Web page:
According to UIC Professor of Sociology Maria Krysan, what the study sought to determine was “whether whites are colorblind in their evaluations of neighborhoods or whether racial composition still matterseven when holding constant the quality of the neighborhood.” The results clearly show that whites rated the neighborhood much more favorably when whites dominated the make-up. And the more negative the stereotypes a white individual held of African Americans generally, the more likely they were to negatively rate the identical neighborhood with a visible black presence.

This research combines new, high-quality data with grounded, real world problems and real world research techniques. While we would all like to believe that cues on social class now drive Americans more than those on race, it simply isn’t true. As sociologist Krysan explained: “These findings demonstrate that ‘objective’ characteristics such as housing [quality] are not sufficient for whites to overcome the stereotypes they have about communities with African-American residents.” Sadly, it was the race cues that mattered, not the class cues.
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The study found much more ambiguous or “mixed” results for blacks. Blacks did judge schools to be of higher quality in mixed-race and all-white neighborhoods. But blacks were not so ready to judge black neighborhoods as negatively affecting the value of homes or the safety of a community. The results for blacks were thus not as strongly correlated to stereotypes as for whites. An earlier generation of research done in the mid-1990s did show that negative racial stereotypes held by blacks about whites (as well as toward Hispanics and Asians) play a part in judgments about desirable neighborhoods.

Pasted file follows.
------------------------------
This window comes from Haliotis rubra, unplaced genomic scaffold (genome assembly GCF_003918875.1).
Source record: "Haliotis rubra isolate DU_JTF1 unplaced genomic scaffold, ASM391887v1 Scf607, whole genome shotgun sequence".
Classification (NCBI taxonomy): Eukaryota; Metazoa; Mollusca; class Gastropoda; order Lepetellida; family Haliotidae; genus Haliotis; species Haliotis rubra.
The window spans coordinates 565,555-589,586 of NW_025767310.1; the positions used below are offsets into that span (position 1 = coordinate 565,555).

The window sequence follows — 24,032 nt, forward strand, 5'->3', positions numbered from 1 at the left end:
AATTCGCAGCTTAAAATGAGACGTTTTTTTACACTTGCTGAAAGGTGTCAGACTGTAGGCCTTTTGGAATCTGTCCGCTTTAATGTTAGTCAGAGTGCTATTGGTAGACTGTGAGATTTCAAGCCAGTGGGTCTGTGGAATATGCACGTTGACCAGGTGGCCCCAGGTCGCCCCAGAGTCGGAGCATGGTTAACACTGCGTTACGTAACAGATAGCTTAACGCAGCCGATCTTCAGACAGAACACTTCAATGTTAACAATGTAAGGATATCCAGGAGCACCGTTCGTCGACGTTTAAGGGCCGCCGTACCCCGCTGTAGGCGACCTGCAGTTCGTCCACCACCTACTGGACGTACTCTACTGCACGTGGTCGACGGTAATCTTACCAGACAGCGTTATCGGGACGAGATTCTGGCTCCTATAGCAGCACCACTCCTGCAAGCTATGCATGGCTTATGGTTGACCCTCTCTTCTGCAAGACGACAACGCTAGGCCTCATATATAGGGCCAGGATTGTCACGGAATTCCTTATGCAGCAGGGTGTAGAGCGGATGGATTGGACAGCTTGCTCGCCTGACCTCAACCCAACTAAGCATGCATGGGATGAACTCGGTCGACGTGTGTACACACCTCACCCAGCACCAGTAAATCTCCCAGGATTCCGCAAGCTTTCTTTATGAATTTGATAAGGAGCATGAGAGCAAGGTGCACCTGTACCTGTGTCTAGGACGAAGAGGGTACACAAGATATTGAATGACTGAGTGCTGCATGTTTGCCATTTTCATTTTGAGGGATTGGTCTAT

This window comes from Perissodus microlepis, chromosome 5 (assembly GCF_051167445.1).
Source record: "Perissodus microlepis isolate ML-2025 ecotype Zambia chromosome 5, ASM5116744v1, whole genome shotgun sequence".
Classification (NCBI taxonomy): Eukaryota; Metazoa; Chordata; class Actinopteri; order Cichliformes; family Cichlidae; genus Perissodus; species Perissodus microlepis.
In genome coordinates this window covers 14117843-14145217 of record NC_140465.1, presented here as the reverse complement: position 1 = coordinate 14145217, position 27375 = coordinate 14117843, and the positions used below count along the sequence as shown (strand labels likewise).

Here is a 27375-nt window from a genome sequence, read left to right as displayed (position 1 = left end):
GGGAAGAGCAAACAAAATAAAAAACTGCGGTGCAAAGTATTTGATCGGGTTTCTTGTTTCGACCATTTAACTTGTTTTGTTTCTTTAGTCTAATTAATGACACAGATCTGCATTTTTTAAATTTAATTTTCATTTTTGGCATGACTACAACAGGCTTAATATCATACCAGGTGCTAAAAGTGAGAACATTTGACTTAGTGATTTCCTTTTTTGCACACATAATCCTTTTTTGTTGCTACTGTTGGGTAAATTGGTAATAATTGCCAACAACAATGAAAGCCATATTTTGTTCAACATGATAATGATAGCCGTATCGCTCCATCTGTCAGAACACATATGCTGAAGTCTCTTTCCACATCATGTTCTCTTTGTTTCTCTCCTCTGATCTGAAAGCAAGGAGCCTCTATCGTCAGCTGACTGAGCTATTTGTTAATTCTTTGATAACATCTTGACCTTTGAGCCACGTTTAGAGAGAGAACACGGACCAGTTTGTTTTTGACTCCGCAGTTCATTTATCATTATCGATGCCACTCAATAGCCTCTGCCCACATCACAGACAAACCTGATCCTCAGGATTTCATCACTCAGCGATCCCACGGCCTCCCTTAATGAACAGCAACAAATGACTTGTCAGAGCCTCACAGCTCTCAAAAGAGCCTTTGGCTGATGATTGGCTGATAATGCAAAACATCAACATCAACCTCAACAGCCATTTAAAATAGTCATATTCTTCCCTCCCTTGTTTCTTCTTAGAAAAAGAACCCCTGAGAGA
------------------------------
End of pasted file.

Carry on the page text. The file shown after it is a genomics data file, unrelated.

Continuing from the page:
This study, many others before it and, no doubt, more to come in the future, signal the depth of both a structural and cultural problem of race in America. It is easy in the moment of joy surrounding a great triumph to overstate the amount of change that has occurred and the future pace at which change will continue.

Few scholars remark on it now, but it is worth noting that on May 17, 1954 Thurgood Marshall stood triumphant on the U.S. Supreme Court steps, after a unanimous Brown v. Board of Education decision. He boldly predicted to the assembled reporters that within five years, there would be no segregated schools in America. Well, as we all learned over the ensuing decades, one great victory in the battle against racial injustice does not bring the struggle to a definitive conclusion.